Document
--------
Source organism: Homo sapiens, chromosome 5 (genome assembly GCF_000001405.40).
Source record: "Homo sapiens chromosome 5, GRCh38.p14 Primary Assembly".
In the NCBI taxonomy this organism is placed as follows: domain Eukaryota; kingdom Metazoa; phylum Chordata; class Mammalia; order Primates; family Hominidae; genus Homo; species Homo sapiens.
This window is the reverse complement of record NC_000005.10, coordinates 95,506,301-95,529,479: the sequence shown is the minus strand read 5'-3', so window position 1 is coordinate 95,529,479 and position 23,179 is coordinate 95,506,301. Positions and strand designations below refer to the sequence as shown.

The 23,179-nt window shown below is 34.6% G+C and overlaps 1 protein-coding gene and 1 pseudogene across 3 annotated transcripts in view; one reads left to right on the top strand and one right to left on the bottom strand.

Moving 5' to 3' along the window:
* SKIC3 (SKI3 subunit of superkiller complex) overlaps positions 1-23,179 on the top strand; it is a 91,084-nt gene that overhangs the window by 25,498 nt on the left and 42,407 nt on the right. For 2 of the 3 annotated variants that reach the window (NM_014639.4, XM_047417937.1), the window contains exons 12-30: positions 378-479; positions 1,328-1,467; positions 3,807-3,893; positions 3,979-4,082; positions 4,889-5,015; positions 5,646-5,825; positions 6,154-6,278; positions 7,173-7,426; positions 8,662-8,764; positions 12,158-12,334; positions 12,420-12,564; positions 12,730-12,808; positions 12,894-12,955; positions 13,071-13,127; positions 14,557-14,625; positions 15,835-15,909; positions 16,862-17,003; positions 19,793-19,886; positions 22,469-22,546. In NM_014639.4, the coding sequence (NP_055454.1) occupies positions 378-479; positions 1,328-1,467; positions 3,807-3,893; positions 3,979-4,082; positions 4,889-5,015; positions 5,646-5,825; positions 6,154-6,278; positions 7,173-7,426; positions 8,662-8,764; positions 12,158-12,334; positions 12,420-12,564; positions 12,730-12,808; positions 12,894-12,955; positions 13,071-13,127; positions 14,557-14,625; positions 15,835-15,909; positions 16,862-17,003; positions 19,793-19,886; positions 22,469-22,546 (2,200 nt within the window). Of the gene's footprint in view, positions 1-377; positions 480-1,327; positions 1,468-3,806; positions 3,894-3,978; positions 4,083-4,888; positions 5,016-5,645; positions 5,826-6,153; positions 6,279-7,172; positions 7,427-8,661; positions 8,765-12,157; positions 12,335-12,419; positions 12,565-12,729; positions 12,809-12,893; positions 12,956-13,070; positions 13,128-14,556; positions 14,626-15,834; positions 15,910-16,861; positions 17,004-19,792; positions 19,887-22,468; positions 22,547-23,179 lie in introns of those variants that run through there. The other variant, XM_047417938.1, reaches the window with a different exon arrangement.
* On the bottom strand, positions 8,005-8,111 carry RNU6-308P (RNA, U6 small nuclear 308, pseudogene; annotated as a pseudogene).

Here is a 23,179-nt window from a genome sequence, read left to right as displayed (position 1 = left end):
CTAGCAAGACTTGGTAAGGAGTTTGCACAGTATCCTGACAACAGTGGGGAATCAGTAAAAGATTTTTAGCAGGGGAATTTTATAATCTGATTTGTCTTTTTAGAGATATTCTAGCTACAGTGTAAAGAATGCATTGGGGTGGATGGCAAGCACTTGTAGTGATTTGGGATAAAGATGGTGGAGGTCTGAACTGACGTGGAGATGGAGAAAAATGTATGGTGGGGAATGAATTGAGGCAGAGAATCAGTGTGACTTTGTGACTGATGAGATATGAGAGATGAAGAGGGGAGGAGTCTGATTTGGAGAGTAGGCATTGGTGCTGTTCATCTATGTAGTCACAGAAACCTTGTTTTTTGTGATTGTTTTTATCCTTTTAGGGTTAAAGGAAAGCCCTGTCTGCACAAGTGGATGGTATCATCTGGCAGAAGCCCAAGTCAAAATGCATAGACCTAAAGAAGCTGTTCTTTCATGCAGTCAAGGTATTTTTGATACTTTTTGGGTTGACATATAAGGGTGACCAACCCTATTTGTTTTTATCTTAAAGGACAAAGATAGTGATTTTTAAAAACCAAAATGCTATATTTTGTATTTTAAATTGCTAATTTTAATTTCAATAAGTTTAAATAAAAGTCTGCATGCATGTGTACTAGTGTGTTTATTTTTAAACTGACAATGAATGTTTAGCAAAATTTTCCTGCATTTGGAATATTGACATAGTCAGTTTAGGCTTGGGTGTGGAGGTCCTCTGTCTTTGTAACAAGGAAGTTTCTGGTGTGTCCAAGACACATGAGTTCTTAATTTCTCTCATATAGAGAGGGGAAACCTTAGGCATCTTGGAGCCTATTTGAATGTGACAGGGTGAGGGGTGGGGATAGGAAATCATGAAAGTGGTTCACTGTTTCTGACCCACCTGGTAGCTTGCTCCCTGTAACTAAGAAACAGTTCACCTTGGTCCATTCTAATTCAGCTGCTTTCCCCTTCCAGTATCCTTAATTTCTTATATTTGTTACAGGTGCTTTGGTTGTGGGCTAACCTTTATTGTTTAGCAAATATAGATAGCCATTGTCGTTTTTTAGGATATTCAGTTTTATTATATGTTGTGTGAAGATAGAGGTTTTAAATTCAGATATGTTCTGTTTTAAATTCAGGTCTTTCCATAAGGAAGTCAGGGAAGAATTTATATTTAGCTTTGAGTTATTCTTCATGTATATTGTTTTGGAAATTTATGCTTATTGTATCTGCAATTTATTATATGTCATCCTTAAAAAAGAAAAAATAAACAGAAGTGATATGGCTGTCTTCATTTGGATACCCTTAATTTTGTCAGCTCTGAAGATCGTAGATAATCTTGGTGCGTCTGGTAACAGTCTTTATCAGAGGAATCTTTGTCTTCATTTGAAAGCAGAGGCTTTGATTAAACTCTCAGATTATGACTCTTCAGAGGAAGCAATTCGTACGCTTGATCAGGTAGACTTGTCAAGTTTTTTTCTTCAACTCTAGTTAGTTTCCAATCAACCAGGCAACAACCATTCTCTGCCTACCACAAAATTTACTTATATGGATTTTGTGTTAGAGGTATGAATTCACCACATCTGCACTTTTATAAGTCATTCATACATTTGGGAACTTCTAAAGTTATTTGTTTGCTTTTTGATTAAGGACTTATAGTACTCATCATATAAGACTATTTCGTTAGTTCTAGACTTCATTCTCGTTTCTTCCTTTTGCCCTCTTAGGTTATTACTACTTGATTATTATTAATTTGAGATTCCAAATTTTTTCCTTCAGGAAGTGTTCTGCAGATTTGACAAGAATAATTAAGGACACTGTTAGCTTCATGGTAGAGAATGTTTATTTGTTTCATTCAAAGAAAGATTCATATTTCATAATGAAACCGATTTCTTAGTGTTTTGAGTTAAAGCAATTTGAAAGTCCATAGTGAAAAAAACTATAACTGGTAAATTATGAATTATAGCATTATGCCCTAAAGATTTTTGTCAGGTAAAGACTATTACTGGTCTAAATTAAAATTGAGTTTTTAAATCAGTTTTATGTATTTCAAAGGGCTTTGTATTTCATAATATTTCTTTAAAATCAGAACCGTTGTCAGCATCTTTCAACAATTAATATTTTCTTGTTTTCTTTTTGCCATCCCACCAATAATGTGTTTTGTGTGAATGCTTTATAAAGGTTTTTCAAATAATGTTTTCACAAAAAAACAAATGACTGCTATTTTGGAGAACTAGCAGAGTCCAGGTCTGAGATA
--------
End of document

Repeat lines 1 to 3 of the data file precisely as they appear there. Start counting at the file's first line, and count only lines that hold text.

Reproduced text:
Source organism: Homo sapiens, chromosome 5 (genome assembly GCF_000001405.40).
Source record: "Homo sapiens chromosome 5, GRCh38.p14 Primary Assembly".
In the NCBI taxonomy this organism is placed as follows: domain Eukaryota; kingdom Metazoa; phylum Chordata; class Mammalia; order Primates; family Hominidae; genus Homo; species Homo sapiens.